Why gripes about C enums should be taken in context

utzoo!decvax!ittvax!swatt utzoo!decvax!ittvax!swatt
Wed Nov 10 11:38:24 AEST 1982

I thought it might benefit some readers to look at what they're missing
by using the current C language, and also to try to recapture in my
rapidly fading memory what it was like when I first ran into it.
(Think of this as "net.lang.c.nostalgia")

I'm sure some other C old-timers could go back even farther than
V6 with some amusing anecdotes.

I won't attempt to give a complete description, but here are some
differences between the current language (at least V7 release), and
the first version I saw on V6:

	Instead of running as a separate pass, the pre-processor
	function was imbedded in the "cc" driver program.  The first
	character in your C source had to be a '#' if you intended to
	use any preprocessor functions, otherwise "cc" would just start
	up the first pass directly on the source.

	No macros with parmeters.

	No "#if EXPRESSION". I think, but I could be wrong, that
	there was no "#else" either.  Basically, all you got was:
	"#define", "#undef", "#ifdef", "#ifndef", and "#endif".

	No unions, typedefs, type casts.  No function parameters
	declared as register variables.  Error if you declared
	more than 3 register variables.  No top level "static"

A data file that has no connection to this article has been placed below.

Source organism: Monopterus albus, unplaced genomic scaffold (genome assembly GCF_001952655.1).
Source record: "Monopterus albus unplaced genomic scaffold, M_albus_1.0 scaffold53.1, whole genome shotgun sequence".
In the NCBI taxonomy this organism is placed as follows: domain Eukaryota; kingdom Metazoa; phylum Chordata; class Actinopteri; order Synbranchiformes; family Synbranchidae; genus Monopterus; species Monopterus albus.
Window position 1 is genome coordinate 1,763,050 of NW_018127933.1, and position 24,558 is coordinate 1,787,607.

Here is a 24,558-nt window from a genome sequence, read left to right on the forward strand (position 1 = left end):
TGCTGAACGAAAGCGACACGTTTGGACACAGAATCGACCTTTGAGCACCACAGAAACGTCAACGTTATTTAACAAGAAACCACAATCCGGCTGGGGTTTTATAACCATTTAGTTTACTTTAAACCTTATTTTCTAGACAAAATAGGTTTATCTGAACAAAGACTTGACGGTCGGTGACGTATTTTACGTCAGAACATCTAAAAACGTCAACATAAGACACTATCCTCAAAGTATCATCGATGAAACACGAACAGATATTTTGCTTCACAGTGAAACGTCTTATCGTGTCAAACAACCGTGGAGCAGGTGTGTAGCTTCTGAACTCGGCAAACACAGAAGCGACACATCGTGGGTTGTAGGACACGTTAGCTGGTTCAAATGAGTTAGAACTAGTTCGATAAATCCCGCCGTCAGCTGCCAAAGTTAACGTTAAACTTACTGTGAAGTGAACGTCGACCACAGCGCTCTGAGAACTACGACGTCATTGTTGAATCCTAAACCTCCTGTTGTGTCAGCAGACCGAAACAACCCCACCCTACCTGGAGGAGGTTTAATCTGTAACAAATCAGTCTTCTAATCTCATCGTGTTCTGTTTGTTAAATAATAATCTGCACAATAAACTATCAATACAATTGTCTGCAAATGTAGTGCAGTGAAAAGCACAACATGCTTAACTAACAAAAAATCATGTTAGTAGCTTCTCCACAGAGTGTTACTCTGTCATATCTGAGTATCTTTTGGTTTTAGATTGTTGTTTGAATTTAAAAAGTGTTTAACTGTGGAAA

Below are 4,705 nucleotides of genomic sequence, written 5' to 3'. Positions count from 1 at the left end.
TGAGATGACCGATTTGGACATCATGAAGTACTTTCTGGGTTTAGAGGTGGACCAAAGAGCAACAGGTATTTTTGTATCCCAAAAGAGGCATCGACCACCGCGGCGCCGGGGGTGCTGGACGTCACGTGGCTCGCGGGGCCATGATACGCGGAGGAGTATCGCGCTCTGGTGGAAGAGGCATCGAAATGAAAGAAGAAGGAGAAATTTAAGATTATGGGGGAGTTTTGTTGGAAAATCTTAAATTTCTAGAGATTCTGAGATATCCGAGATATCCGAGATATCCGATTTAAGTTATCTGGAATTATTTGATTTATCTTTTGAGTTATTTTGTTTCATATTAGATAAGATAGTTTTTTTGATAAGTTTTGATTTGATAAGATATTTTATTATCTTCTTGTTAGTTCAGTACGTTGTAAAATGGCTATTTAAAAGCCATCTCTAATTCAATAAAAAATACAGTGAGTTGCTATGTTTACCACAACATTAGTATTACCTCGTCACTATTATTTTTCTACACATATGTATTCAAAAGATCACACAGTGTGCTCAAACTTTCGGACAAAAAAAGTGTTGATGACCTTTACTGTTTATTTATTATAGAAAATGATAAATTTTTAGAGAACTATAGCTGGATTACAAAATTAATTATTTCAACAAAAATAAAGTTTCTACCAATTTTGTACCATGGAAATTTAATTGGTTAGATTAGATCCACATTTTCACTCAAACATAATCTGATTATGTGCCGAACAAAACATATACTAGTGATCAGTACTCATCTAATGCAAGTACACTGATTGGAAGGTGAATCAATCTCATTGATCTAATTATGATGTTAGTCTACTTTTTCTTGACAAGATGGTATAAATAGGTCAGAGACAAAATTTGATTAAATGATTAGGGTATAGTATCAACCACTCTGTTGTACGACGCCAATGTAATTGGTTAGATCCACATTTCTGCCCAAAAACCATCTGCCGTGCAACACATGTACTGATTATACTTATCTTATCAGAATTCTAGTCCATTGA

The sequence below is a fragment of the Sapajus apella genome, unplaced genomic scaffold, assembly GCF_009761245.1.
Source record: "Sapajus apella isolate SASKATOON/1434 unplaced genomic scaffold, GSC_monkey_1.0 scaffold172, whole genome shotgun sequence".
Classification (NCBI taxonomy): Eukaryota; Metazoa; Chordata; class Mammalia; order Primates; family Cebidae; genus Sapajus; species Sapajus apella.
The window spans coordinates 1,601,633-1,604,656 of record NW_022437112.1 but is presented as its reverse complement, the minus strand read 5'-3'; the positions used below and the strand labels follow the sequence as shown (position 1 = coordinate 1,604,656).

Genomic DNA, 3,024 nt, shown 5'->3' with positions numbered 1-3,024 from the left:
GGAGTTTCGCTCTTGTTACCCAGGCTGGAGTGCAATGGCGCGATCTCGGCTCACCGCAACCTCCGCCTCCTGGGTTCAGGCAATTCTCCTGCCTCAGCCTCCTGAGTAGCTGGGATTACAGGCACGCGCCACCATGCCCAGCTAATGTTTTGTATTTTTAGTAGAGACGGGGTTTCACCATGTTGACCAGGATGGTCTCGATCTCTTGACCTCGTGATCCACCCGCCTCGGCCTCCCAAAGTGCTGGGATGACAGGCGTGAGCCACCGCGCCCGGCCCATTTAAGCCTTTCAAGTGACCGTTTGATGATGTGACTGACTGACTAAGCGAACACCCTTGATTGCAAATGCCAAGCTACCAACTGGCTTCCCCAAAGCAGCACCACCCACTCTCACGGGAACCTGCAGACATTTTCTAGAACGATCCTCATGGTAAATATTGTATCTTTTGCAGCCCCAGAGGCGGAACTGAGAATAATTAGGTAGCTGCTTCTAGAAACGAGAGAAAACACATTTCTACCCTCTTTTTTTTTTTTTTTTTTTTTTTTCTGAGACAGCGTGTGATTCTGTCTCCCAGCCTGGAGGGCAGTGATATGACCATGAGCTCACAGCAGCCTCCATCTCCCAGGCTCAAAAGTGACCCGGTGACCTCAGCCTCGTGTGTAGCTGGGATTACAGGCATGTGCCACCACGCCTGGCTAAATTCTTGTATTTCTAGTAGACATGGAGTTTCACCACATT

storage class (private to a file).  No variable declarations
	inside compound statements.

	Zero checking that structure members were actually used
	in an expression of type structure or pointer to structure.
	The following was common:

		struct {
			char lobyte, hibyte;
		int	junk;
		int	*ip;

		junk.lobyte = 'c'; junk.hibyte = '\0';

		ip = &junk;  ip->lobyte = 'q';
	Speaking of characters, there was also a "long" character

		int junk;

		junk = 'xy';

	No initialization of variables declared local to a function.
	External initialization had some glitches:

		struct {
			char	label[8];
			float	fnum;
			int	inum;
		} junk[] ={
			"string",	/* This wouldn't align properly,
					 * but I can't remember why.
			3.1412,		/* This actually took up space
					 * for a type "double", not "float".
	I don't remember what the problem with strings was; I just
	remember you never declared members of initialized structures
	as character arrays -- you declared them as pointers instead
	and it all worked.

	No support for type "long" !!!  I think the compiler recognized
	the type name, but barfed on generating code.

	And of course, none of the even newer features of the language:
	structure and union assignment, enumerated types.

	Ah, yes, I almost forgot, there was a notion of a "label variable",
	which could be used to do non-local gotos:

		int (*labelp)();


		if (expr)
			labelp = again;
		else labelp = again1;

		goto lablep;

	What was most fun about this one is you could set the pointer
	to anything, and just go there:

		int jail() {}

		main (){
			int (*lp)();

			lp = jail;

			goto lp;
	That got you directly to "jail" without all the muss and fuss
	of procedure-call linkage.  Of course, getting back out was apt
	to be a bit sticky ...

	One last one:  "sparse" switch statements were not re-entrant:

		func(c) {
			switch (c) {
			case 1:
			case 2:
			case 3:
				<stuff ... >
			case 1000:
			case 1001:
			case 2048:
				return (func (c));
				<stuff ...>
	This was unsafe, as the value being switched on was stored
	an an external cell that was part of the switch table.

Well, that ought to be enough.  Anyone else out there got some gems
they'd like to share?

	- Alan S. Watt

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